And if a picnic isn’t a picnic without cold fried chicken, you can always get takeaway chicken, whether you opt for the Korean fried chicken from Chicken 649, lemon rosemary chicken from Roast, or the spicy Cajun fried chicken at the new Popeye’s franchise in Saanich, a halal option.


KEEP IT COLD AND LEAVE IT CLEAN

Whatever you bring, plan to make it (or buy it) the day before your picnic and keep it in the refrigerator overnight to make sure everything is well chilled. Use a cooler or insulated cooler bag and add some ice packs to keep perishable foods, including salads and meats, cold. Get an insulated bottle or thermos for drinks and dressings.

Keep your insulated bag or cooler closed as much as possible to retain its cool temperature, and to guard your food from curious critters.



Don’t forget a blanket to spread on the ground (if you’re not heading to a picnic site with tables), or a camp chair and umbrella for shade. Avoid disposable plastic utensils, glasses or containers — you can easily bring dishes, cutlery and napkins from home to create a stylish spread. Vintage Melmac or enameled tin plates are perfect for picnics.

And haul out everything that you hauled into your picnic spot. Leave nature as you found it.

A picnic can be a meticulously orchestrated outdoor meal, the fuel for an athletic outdoor adventure, or just an impromptu lunch shared on a park bench. But wherever you are, there’s a secret garden, a hidden cove or a sunny spot to spread out the blanket, recline and dine.



SECRET SPOTS

Victoria is a picnic and park-lover’s paradise. Here are some secret spots for al fresco fun.


Beach Blanket Bingo:

There are many popular spots to get down by the water for a picnic, from Willow’s Beach to Island View beach.

Take a winding 20 km drive past Sooke to French Beach Provincial Park, where you’ll find tall trees and picnic tables in a pretty day use area, with a view of the waves breaking on the pebble beach. Or plan to spread your blanket in a shady spot along the sand at East Sooke Park.

Closer to the city, Parker Beach, just off Cadboro Bay Road, is a long stretch of sand for a stroll and an impromptu picnic. Otherwise, drive up to Tod Inlet and follow the wooded trail down to the little sandy beach.


High and Dry:

Want to get high up on a rocky spot with a big view? Try Mount Tolmie Park and its panoramic city views, all accessible by car. It’s a bit of a hike up to the top of Mount Doug, but you’ll work up an appetite for your portable picnic lunch. In the Highlands, Mount Finlayson is another grunt —and not for the faint of heart — but an Instagram worthy destination for a mountain-top munch in Goldstream Provincial Park.


Getting gnarly:

The gnarled Garry Oak and its rare ecosystem is unique in our landscape, old trees in meadows dotted with wild blue camas, nodding lilies and shooting stars. Tread carefully and thoughtfully if you plan to picnic among the twisted oaks and wildflowers in sprawling Uplands Park, at historic Fort Rodd Hill or perched on a bench, among the oaks and rhodos, in hidden Playfair Park.


If you go out in the woods:

A shady spot among the tall trees is a wonderful place to picnic on a hot afternoon. The Goldstream Provincial Park picnic area is popular, with tables, washrooms and a shelter, and easy nature walks in the surrounding woods.

Francis/King regional park is an accessible place to commune with the tall trees, especially along the Elsie King Trail where there’s seating to rest and have a snack. Or try John Dean Park at the north end of the Saanich Peninsula, for a walk through old-growth woods to viewpoints like spectacular Pickles’ Bluff.


Garden retreats:

If a manicured garden is more your style, head to the Japanese Garden at Esquimalt’s Gorge Park for your picnic. Or wander through the formal gardens at Hatley Park and castle in Colwood. There are plenty of manicured corners in sprawling Beacon Hill Park where you can spread out your picnic blanket, too, but expect tourists on the trails!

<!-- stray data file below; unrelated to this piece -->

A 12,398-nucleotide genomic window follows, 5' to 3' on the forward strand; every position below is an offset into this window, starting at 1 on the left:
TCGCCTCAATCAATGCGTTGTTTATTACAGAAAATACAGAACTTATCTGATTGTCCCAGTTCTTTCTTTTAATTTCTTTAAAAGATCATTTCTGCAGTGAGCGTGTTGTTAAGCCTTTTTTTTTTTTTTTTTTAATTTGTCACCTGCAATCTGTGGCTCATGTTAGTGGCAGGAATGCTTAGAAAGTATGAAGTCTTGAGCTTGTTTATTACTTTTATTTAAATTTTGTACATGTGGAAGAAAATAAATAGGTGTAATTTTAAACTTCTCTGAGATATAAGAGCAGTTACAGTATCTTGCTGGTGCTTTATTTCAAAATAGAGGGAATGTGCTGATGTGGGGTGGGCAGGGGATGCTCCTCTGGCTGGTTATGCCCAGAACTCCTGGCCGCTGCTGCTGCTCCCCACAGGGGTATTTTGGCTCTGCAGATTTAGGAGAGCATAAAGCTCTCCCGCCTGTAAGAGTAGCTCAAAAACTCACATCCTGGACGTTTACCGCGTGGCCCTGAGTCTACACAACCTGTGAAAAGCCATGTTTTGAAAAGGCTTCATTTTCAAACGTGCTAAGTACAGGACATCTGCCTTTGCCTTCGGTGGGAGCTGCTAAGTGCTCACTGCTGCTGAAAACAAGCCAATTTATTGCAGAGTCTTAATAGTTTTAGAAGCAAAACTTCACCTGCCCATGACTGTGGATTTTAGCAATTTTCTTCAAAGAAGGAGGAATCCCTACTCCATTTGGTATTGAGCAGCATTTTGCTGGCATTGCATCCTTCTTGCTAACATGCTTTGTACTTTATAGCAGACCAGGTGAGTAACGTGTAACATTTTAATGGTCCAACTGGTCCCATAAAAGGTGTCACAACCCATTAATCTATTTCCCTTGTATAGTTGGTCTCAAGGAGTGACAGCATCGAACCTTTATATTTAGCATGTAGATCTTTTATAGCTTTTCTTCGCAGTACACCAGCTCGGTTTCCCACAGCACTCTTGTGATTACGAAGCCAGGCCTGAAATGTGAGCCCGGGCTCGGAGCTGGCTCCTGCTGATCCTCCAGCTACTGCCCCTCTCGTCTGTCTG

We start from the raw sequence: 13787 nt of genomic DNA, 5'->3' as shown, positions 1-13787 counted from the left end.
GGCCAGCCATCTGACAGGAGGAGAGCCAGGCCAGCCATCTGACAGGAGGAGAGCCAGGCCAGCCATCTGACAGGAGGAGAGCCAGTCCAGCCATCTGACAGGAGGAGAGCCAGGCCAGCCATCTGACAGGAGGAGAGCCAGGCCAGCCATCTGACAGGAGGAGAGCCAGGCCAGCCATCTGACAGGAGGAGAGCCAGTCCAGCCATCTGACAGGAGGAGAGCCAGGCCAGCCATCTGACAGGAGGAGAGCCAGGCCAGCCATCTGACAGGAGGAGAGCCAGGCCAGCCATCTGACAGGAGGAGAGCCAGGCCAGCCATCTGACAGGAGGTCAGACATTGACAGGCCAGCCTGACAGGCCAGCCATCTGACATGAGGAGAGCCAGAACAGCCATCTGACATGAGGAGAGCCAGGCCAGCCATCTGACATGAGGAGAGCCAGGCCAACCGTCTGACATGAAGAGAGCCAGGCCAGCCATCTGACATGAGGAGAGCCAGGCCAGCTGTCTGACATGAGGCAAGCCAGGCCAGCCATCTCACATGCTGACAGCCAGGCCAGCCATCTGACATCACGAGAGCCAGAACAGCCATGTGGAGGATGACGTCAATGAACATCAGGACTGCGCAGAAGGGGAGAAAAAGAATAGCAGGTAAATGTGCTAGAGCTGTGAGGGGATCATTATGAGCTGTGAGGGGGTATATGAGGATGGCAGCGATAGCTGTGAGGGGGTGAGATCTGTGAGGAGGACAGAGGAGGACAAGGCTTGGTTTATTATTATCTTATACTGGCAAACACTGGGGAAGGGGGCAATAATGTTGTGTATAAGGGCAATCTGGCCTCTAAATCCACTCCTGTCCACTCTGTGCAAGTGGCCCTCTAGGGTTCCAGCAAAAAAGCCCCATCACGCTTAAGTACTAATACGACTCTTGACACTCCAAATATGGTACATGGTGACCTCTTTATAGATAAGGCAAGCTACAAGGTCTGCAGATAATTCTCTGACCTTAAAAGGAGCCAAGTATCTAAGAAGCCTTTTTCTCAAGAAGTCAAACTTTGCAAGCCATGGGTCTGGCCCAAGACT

RECIPES


HAND PIES (CALZONES)


This is my version of a classic Italian calzone. You can make your own bread dough or start with frozen dough from the supermarket (I used Knead to Bake frozen bread dough, from Armstrong, BC, and found their frozen rolls perfectly sized for making an individual calzone.) This recipe is flexible — carnivores can augment these vegetarian pies with cooked chicken, slivered prosciutto, Italian sausage, chopped ham or salami. Calzones are delicious cold (like cold pizza) and make great portable lunches for hiking or cycling because they don’t get squished in your pack.


1 large onion, halved lengthwise and thinly sliced

1 tablespoon olive oil

1 large red pepper, seeded and slivered

1 small chili pepper, minced

3 cloves garlic, minced

2 tablespoons chopped fresh basil

1 teaspoon oregano

salt and freshly ground black pepper

6 sundried tomatoes, soaked in warm water to rehydrate, then drained and chopped

2 ounces crumbled feta or 2 ounces shredded Parmesan

1 cup ricotta (or cottage cheese)

1/2 cup shredded mozzarella or three cheese Italian mix

1 14-ounce (398 ml) can artichokes, drained and chopped

1/3 cup chopped black olives

2 loaves frozen bread dough, or frozen bread rolls, thawed


Heat the olive oil in a non-stick pan over medium-low heat and slowly cook the onions until caramelized and golden, about 30 minutes.

Add the red pepper and chili pepper and cook for about 5 minutes or until tender. Stir in the garlic and cook 3 minutes longer. Remove the sautéed vegetables from heat and stir in the basil, oregano, salt, pepper, and sundried tomatoes. Set aside the filling to cool slightly, then stir in the feta or Parmesan, ricotta, artichokes and olives.

Preheat the oven to 400°F. Cut each loaf of bread dough into 6-8 equal pieces. On a floured board, roll each piece into a 5-inch (12-cm) circle (alternatively use individual thawed frozen rolls). Wet the edges. Fill with 2-3 tablespoons of filling, fold the dough over top and press well to seal, then roll edge and crimp again. Brush the calzones with milk and poke them with a fork to allow steam to escape during baking.

Set the calzones on a baking sheet that has been lined with parchment and sprinkled with cornmeal. Bake for 20 minutes, until brown. Cool on a rack. Refrigerate or freeze. Makes 12-16.


QUINOA SALAD

A new take on tabouli — with protein-rich quinoa and added chickpeas, this portable salad makes a cool summer meal.


3 cups water or broth

1 1/2 cups quinoa

1 cup chopped grape tomatoes

1 cup finely diced baby (mini) cucumbers

1/2 cup finely chopped Italian parsley

¼ cup finely chopped fresh mint (optional)

2-3 green onions, finely chopped

1 small can chickpeas, rinsed and drained (optional)


Dressing:

¼ cup olive oil

¼ cup fresh lemon juice